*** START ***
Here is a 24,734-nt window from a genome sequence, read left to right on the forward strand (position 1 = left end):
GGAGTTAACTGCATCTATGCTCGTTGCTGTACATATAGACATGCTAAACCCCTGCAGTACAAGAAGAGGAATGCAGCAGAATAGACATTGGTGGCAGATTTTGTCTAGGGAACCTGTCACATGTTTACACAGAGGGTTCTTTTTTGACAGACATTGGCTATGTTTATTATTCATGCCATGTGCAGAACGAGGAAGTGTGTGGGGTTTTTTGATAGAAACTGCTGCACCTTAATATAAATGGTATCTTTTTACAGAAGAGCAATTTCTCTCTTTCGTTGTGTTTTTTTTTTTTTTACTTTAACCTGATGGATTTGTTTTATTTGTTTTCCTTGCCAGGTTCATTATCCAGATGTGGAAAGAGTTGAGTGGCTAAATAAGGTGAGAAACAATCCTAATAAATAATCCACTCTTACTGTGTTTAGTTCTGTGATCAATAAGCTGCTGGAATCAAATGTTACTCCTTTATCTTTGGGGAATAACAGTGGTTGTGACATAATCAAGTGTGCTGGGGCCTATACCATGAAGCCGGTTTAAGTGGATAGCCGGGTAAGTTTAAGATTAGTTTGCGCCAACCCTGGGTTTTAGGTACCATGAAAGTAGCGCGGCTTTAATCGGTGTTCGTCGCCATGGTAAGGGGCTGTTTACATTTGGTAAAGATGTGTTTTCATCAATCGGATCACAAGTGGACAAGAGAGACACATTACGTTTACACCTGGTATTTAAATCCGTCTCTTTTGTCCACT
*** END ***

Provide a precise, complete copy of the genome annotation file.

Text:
Here is a 24,734-nt window from a genome sequence, read left to right on the forward strand (position 1 = left end):
GGAGTTAACTGCATCTATGCTCGTTGCTGTACATATAGACATGCTAAACCCCTGCAGTACAAGAAGAGGAATGCAGCAGAATAGACATTGGTGGCAGATTTTGTCTAGGGAACCTGTCACATGTTTACACAGAGGGTTCTTTTTTGACAGACATTGGCTATGTTTATTATTCATGCCATGTGCAGAACGAGGAAGTGTGTGGGGTTTTTTGATAGAAACTGCTGCACCTTAATATAAATGGTATCTTTTTACAGAAGAGCAATTTCTCTCTTTCGTTGTGTTTTTTTTTTTTTTACTTTAACCTGATGGATTTGTTTTATTTGTTTTCCTTGCCAGGTTCATTATCCAGATGTGGAAAGAGTTGAGTGGCTAAATAAGGTGAGAAACAATCCTAATAAATAATCCACTCTTACTGTGTTTAGTTCTGTGATCAATAAGCTGCTGGAATCAAATGTTACTCCTTTATCTTTGGGGAATAACAGTGGTTGTGACATAATCAAGTGTGCTGGGGCCTATACCATGAAGCCGGTTTAAGTGGATAGCCGGGTAAGTTTAAGATTAGTTTGCGCCAACCCTGGGTTTTAGGTACCATGAAAGTAGCGCGGCTTTAATCGGTGTTCGTCGCCATGGTAAGGGGCTGTTTACATTTGGTAAAGATGTGTTTTCATCAATCGGATCACAAGTGGACAAGAGAGACACATTACGTTTACACCTGGTATTTAAATCCGTCTCTTTTGTCCACT